who keeps what he can't even use
Meissen tea cups and porcelain dolls
or cracked Japanese Kintsugi pots
repaired with lacquer dusted
in gold platinum or silver
the repair-ware an object in itself
and nobody thinks they're nuts

until they try to use these things
strings of gloves or single socks
roped into tight little nooses
for asphyxiated sex routines
that sometimes go wrong
but how can one avoid mishaps
when people are hanged from door handles
or willow trees past weeping
or when a prince regrets Ophelia's fate
too late to act as if it's still fun
so let's rapier someone good
this tragedy needs some blood

Read more >


I Could Be Anyone

Looking around the shop, there were so many pairs of gloves to choose from. Different colours, styles, fabrics, and possibilities. Some were delicately laid across a table, others were pinned up against the wall; they reminded me of my ex-boyfriend. Finding the right pair for me was important.
        "Is it true what they say about these gloves? That you can become anyone you want when you wear a pair?" I asked.
        The sales assistant rolled her eyes at me. She must've thought I've never come shopping for wearable technology before, which was only partly true; I'd never seen the appeal, not until now.
        "They’re gloves are enablers, sir.”
        “Like placebos?”
        She peered over her black, horn-rimmed glasses. “No, no. They release hormones into the body that assist you depending on the type of gloves you buy. For instance," she walked to the table and picked up a pair of grey gloves, her heels echoing around the shop, "these ones help with concentration."
        She kept showing me various pairs of gloves and explained to me what each of them would help me with. She was really helpful, but I wasn't listening; I was distracted by the portrait of a man on the wall. He looked strong, intelligent, and confident. He reminded me of my shortfalls, the flaws my ex-boyfriend pointed out before he left. If I could be like this man, then maybe things would change.
Read more >

For the love of gloves

I am turning into one of them
They have commandeered my hands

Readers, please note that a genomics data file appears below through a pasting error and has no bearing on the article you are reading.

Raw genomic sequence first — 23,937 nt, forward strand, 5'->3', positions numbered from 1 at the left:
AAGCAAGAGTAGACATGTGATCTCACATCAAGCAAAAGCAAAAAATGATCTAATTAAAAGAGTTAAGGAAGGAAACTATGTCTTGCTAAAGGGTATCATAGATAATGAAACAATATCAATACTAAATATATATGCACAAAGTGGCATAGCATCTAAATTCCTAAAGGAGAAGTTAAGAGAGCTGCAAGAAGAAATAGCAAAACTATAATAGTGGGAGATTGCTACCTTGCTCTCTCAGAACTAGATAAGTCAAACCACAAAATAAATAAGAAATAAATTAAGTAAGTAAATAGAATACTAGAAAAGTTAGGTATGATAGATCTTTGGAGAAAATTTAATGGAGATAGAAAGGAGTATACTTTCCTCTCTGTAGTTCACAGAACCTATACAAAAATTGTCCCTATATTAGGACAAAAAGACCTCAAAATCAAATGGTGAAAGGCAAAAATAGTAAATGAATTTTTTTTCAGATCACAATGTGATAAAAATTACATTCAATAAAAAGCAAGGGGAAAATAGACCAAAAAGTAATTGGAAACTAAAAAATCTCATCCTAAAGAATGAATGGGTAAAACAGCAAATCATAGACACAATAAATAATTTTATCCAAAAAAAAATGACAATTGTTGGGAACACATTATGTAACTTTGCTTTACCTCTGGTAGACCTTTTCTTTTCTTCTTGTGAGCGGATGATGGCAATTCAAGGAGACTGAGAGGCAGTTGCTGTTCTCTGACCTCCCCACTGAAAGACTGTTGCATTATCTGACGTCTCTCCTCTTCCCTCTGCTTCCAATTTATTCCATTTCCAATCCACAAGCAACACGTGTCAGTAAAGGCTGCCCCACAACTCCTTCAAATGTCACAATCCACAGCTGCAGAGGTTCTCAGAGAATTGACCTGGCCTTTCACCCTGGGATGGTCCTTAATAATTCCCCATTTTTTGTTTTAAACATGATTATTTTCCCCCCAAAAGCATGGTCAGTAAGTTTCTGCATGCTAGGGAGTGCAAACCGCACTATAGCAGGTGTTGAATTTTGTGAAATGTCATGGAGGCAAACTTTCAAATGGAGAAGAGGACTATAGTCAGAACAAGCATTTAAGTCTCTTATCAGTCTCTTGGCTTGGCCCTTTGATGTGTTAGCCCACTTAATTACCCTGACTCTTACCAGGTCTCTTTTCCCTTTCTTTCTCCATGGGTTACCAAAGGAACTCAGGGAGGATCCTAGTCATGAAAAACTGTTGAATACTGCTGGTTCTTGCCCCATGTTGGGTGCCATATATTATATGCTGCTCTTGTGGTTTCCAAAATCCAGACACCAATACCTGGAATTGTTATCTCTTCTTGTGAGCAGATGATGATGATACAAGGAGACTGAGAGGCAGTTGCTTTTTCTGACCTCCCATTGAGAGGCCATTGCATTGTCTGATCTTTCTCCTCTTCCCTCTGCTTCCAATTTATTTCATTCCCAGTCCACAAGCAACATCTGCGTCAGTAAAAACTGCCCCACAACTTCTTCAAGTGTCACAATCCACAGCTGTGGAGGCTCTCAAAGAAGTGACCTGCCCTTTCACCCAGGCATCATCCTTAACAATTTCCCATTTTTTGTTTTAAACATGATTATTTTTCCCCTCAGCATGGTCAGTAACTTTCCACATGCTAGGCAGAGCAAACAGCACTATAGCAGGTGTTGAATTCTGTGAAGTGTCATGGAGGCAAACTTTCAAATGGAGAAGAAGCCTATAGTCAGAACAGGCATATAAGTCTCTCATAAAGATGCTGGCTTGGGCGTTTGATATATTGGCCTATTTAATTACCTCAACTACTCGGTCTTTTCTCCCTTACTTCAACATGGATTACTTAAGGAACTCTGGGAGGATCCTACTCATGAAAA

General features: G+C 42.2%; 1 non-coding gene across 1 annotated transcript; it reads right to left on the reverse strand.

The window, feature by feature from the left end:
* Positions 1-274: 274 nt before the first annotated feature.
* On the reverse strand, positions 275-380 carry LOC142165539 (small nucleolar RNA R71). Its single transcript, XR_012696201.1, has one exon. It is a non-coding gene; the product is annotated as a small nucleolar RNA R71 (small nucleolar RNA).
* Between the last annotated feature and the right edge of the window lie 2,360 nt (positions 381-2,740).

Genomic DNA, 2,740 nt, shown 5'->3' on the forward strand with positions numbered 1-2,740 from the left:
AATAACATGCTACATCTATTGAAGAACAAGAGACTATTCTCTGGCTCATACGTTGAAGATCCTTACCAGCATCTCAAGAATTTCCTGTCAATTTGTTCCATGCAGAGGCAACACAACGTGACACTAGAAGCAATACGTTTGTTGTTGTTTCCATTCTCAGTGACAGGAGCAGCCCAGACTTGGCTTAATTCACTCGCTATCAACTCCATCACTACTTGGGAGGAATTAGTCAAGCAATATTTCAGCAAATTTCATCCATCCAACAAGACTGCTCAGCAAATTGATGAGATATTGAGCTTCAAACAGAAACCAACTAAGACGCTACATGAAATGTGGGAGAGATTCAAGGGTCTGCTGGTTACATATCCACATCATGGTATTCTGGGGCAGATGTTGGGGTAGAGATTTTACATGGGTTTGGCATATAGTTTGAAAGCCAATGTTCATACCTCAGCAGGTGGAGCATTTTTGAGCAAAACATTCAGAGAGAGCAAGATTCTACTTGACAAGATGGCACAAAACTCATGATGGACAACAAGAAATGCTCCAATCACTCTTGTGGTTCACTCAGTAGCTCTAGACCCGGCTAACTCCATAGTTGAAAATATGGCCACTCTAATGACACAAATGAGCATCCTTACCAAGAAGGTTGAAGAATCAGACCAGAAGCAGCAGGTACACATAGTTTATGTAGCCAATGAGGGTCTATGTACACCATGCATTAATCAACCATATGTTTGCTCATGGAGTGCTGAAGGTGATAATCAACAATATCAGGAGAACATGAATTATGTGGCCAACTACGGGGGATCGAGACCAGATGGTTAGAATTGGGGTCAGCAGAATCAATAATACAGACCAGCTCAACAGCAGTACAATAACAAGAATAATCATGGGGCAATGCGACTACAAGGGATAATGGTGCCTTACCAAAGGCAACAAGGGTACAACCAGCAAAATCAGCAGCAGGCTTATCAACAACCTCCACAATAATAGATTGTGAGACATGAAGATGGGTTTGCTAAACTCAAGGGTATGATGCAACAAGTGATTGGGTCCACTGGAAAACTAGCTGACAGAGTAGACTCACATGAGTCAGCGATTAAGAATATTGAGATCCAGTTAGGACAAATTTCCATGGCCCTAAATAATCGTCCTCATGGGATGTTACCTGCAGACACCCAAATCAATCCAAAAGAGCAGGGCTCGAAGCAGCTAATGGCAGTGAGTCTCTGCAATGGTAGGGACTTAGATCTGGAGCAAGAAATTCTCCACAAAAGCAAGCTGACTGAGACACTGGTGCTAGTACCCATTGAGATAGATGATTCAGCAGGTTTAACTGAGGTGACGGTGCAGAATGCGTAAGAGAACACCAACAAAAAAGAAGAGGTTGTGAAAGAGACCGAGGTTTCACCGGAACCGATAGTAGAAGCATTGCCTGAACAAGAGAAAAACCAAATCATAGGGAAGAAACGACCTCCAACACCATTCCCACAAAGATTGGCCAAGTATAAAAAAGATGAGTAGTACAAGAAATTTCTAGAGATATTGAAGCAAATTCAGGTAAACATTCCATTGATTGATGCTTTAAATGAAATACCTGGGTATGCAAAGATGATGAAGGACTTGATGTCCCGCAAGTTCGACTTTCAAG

Already the colour is rushing out of me
I am holding on for my dear cliched life
The shadows under my eyes are running
The man on the wall looks on without blinking
I look away from him without thinking
Now I am all softly stitched kid leather
folded on a table top       but free at last
of the hammered-in gloves
their oranges       blues and yellows
Covering cracks in the walls they tremble a bit
as they sing like a flock of canaries

I Do Like to Keep them Handy

I wanted to make ladies underwear. You know, pretty lacy things. But my mother said a nice young man like me wouldn’t do that sort of thing. She said, ‘Gloves show the quality of a person. There’ll always be a demand for gloves, Michael.’

My mother was one of my best customers and she always paid the full retail price. She said good work deserved proper payment. But after she died, I’ve not been able to make a single pair.

I used her method, to get the blood out.
‘Suds Michael, suds,’ she always said. ‘You can never have enough suds.’ My job was to swirl the water about with a wooden spoon while she poured liquid soap into the bath until the pile of suds stood taller than me. Then she’d say, ‘Undress, Michael. Get yourself soaped-up so I can’t see anything.’ But she’d soap my body with her bare hands. Even when I was beyond puberty she did it. She said she was just making sure I was clean. Even when I said I was old enough to wash by myself, she did it. So I had to do something, didn’t I? But I was careful: I made it look like suicide.

It’s been a year now and I think the authorities have given up.
Before I rang them I washed the knife in the suds and put it back where it’s always hung. And I washed the gloves. I used her method: suds work well on suede. But since then I’ve needed several clean pairs a day. So I mix up the suds, wash the gloves and hang them up to dry.

I keep the pair I never wear on the table. I wouldn’t want to go mixing them up with the others, not after what they've seen, but I do like to keep them handy.



It had taken six years of long hard work and stringent budgeting for Firas to be able to lease this small store.

He’d chosen to sell gloves to indulge his passion for them, born of the hideous scars which served as hideous mementos of his homeland.

A pomegranate and blended blue pair reminded him of Lattakia beach that last day. A rash of scorch-marks and blotches of human blood and waste had marred once pristine sands as huddled families waited for deliverance.


As a boy, Firas had dreamed of going to America, making his fortune and returning to set himself up in style He had not so much ‘lost heart’ as lost his heart.